We cannot subjugate our freedom of thought to the opinions of others, especially when in uncritical support for technical or social innovation. We cannot bow to a leadership that postulates the superiority of one thought over another, independent of evidence, logic, and morality, or thought that demands acceptance without accountability. Innovation with integrity is hampered by leadership when that leadership seeks to preserve and strengthen special interests, frequently at the expense of human rights and well-being.

A sign of true innovation and leadership with integrity is that it enables and nurtures the processes of free thought, evaluation, dialogue, and consensus. These four steps are integral to the process of sound digital Domain governance policy-making.

What is clear is that the globe is on the cusp of constructing Internet governance at every level and that much of the digital domain is like the earth’s oceans or atmosphere. It transcends national boundaries. While there will be national digital governance, there will have to be global agreement on global digital governance. There is a distinguishing, unique property to the challenge of global governance in the Digital domain. Within the nation-state, persons are citizens of the state and subject to the rights and obligations of that citizenship

Are we on the way to creating new governance models where the very few use digital means (AI) to control the masses, or does the machine take over, and one way or another, we end up under structured (but mindless?) dictatorship? Fundamental decisions, governance structures and processes across a wide range of human activities, including work, are yet to be made. That is where the principles of the UDHR come in to give direction, and that is where IG governance comes in to give everybody a voice in the fundamental decisions of our lives.

Policy making and implementation in responsive and responsible (democratic) governments always reflects a tension between the interests of competing constituencies and involves maneuvers that test the limits of social norms. At the global level, this tension is between national sovereignty and multilateral agreements for a greater common good.

Any global governance structures are likely to be enshrined in international or multilateral treaty agreements, much like the multilateral agreements dealing with oceans and the atmosphere. They are unlikely to come from some sort of overarching cyber state. It is essential for the governance of digital domain that policy-making, and enforcement tools are in place that ensure that global digital citizens are empowered in the policy-making processes, are never deprived of their full rights (and duties) citizenship, and enjoy a safe and secure residence in the digital domains of the internet.

Article 21, Section 3 of the UDHR states that “The will of the people shall be the basis of the authority of government.” For the Digital domain, there is no global governance structure that can be held responsible for establishing and protecting the rights and obligations of global digital citizenship. As long as the digital domain is without just and effective governance mechanisms, it falls to the state to protect the rights of its citizens, including their rights as digital citizens.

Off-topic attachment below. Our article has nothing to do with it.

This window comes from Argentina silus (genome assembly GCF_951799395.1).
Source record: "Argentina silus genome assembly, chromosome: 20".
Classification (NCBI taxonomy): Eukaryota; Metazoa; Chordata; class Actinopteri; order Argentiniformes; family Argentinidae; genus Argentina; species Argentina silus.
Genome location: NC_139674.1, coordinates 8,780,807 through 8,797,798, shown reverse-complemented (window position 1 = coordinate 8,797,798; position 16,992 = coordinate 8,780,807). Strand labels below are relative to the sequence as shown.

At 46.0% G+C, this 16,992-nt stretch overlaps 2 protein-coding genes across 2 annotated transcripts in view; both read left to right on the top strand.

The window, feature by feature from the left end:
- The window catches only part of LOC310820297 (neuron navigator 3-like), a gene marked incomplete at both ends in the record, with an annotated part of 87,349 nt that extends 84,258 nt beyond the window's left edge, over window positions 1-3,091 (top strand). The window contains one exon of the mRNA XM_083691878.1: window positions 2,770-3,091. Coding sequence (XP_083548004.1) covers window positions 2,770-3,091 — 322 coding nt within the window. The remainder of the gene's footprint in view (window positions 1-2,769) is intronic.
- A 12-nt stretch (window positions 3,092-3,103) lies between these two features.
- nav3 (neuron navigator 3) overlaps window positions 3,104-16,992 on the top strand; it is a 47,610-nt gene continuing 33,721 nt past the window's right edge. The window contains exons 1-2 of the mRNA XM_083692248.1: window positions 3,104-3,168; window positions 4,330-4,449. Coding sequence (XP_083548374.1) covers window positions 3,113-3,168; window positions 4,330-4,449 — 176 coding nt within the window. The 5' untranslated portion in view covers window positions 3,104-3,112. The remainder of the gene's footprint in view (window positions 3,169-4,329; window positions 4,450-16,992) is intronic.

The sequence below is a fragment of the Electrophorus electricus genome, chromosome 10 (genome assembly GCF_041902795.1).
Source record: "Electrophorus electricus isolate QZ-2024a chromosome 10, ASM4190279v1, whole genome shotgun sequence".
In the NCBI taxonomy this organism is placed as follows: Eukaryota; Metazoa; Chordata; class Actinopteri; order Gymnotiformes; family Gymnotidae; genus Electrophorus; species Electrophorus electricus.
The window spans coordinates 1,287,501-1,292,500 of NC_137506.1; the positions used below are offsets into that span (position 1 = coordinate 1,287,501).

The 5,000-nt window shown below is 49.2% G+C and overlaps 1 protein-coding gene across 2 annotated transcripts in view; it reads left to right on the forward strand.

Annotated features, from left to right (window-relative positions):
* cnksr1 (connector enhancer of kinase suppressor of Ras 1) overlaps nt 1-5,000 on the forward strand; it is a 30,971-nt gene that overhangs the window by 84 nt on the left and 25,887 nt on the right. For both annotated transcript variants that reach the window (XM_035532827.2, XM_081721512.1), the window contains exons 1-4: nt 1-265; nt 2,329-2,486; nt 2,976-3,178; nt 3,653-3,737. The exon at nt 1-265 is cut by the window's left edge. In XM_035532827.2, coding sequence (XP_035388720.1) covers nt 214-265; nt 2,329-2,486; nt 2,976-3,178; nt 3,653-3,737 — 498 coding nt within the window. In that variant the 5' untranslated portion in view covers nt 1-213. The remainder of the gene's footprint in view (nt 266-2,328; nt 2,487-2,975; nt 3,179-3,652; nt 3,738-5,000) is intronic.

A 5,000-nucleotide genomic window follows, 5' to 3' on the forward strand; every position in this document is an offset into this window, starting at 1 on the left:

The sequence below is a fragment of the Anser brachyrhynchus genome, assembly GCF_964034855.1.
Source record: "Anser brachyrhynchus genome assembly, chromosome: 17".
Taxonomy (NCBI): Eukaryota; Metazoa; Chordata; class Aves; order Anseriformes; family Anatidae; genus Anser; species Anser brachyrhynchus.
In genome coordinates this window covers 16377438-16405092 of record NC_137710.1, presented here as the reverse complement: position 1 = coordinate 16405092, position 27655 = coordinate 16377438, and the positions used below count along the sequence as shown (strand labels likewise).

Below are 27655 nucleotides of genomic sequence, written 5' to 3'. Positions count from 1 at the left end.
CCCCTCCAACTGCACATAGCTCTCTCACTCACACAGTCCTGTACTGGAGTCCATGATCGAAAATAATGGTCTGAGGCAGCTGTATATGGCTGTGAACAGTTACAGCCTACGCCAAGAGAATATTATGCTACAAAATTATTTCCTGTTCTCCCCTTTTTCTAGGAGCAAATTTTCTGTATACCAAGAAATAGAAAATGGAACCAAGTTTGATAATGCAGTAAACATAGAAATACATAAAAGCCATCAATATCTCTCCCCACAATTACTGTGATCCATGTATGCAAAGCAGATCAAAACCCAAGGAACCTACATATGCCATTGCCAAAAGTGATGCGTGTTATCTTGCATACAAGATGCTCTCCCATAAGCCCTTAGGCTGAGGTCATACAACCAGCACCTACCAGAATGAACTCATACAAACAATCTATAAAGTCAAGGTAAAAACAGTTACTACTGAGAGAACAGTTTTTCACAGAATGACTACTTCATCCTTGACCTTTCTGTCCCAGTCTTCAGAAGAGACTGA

The time is ripe for the Internet community to explore the potential application of the UDHR to address key protections for citizens and governance at the level of the global Digital domain.

3.4 The way forward: A Bill of Digital Rights and Responsibilities

Digital governance requires shared aspirational goals and vision across digital citizenship.

Once Internet Governance has become mature in its role as a venue for global expressions of “the will of [all] the people,” stakeholder engagement will require policies around the rights and duties of digital citizenship, nation by nation. Given the unique nature of the Digital domain, there will be a need to address the notion of digital citizenship at the global level. The principles of the UDHR will be used to guide structural changes in Internet Governance such that our behavior in the Digital domain will help society achieve a more human-centered approach to social security.

Borrowing from the birth of the United States, when people come to a point where they feel that “We hold these truths to be self-evident” regarding the rights and duties of their digital citizenship, the time will have come to the establishment of an Internet Governance that reflects and protects peoples’ human rights within those digital rights and duties. To reach this stage, stakeholder engagement, dialogue and transparency will be key. The self-evident truths regarding digital citizenship and Internet governance have to do with digital inclusion and joining the virtual to the literal.

The principles in the UDHR constitute the key principles that should be enshrined in a declaration of digital rights, or more properly, the rights of global digital citizenship.

There is a need for a democratic body, whose constitution needs to be based on the digital bill of rights, to exercise the joint sovereignty of all digital citizens.

Part 4 of the Primer to be published in 2 weeks, will continue on the topic of our digital identity and address topics such as: “The Instruments of Governance: Law, Justice and Independent Judiciary, Legislation, Digital Policy making Mechanisms and Tribunals, Multistakeholderism, Commerce”

By Klaus Stoll, Digital Citizen

Klaus has over 30 years’ practical experience in Internet governance and implementing ICTs for development and capacity building globally. He is a regular organizer and speaker at events, advisor to private, governmental and civil society organizations, lecturer, blogger and author of publications centering empowered digital citizenship, digital dignity and integrity.